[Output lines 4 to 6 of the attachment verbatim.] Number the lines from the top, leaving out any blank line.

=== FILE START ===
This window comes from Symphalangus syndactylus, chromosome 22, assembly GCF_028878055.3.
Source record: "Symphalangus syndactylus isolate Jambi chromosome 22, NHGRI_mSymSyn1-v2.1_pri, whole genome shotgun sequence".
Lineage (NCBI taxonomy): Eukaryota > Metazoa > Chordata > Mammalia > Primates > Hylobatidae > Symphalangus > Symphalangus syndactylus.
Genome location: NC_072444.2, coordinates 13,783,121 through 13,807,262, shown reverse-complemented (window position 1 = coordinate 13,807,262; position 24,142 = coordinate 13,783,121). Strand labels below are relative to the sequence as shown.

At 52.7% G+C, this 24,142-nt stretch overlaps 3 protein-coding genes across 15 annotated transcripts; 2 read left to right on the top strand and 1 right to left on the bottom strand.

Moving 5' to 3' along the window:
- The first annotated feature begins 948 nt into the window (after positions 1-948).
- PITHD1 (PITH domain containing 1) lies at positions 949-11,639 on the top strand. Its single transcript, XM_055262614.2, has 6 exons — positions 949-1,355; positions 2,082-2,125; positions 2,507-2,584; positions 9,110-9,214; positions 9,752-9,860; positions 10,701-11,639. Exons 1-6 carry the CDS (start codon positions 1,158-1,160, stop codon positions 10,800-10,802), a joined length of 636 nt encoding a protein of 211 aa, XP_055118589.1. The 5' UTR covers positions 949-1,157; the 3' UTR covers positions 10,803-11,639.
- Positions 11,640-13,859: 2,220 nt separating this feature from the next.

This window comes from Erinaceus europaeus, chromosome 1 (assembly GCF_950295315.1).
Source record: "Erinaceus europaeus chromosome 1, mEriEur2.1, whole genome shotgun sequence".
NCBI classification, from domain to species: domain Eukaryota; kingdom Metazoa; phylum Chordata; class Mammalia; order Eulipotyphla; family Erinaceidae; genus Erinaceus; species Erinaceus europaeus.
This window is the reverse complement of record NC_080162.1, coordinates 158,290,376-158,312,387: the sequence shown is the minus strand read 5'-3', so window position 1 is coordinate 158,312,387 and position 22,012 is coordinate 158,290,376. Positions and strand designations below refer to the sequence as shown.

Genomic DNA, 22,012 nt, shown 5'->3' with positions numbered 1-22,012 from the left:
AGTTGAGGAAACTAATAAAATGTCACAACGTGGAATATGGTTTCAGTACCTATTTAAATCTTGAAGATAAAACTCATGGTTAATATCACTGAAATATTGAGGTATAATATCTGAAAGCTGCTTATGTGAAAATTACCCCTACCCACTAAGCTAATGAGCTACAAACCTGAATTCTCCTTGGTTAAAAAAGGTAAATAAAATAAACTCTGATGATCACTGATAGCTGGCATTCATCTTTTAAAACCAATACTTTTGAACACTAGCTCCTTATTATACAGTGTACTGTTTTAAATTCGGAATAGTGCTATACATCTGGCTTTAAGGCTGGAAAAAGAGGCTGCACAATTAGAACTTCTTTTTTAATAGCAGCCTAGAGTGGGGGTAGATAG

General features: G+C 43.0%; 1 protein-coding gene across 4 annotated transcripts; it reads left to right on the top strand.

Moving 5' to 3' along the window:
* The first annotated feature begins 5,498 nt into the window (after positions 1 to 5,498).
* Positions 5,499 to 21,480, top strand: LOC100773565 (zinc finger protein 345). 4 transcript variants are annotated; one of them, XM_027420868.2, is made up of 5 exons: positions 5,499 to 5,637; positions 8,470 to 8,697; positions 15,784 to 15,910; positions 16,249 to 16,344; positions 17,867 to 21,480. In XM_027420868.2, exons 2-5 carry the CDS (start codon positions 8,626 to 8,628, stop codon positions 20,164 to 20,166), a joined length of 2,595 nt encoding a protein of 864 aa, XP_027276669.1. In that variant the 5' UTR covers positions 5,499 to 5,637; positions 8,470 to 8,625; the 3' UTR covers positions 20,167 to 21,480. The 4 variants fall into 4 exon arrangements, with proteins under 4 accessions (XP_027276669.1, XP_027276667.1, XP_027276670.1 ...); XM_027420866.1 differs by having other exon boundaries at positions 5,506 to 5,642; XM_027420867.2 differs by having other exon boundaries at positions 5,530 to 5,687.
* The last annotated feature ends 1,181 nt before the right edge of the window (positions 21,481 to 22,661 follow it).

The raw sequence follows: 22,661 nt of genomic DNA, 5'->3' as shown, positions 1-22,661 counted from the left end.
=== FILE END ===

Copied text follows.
Genome location: NC_072444.2, coordinates 13,783,121 through 13,807,262, shown reverse-complemented (window position 1 = coordinate 13,807,262; position 24,142 = coordinate 13,783,121). Strand labels below are relative to the sequence as shown.

At 52.7% G+C, this 24,142-nt stretch overlaps 3 protein-coding genes across 15 annotated transcripts; 2 read left to right on the top strand and 1 right to left on the bottom strand.

Moving 5' to 3' along the window: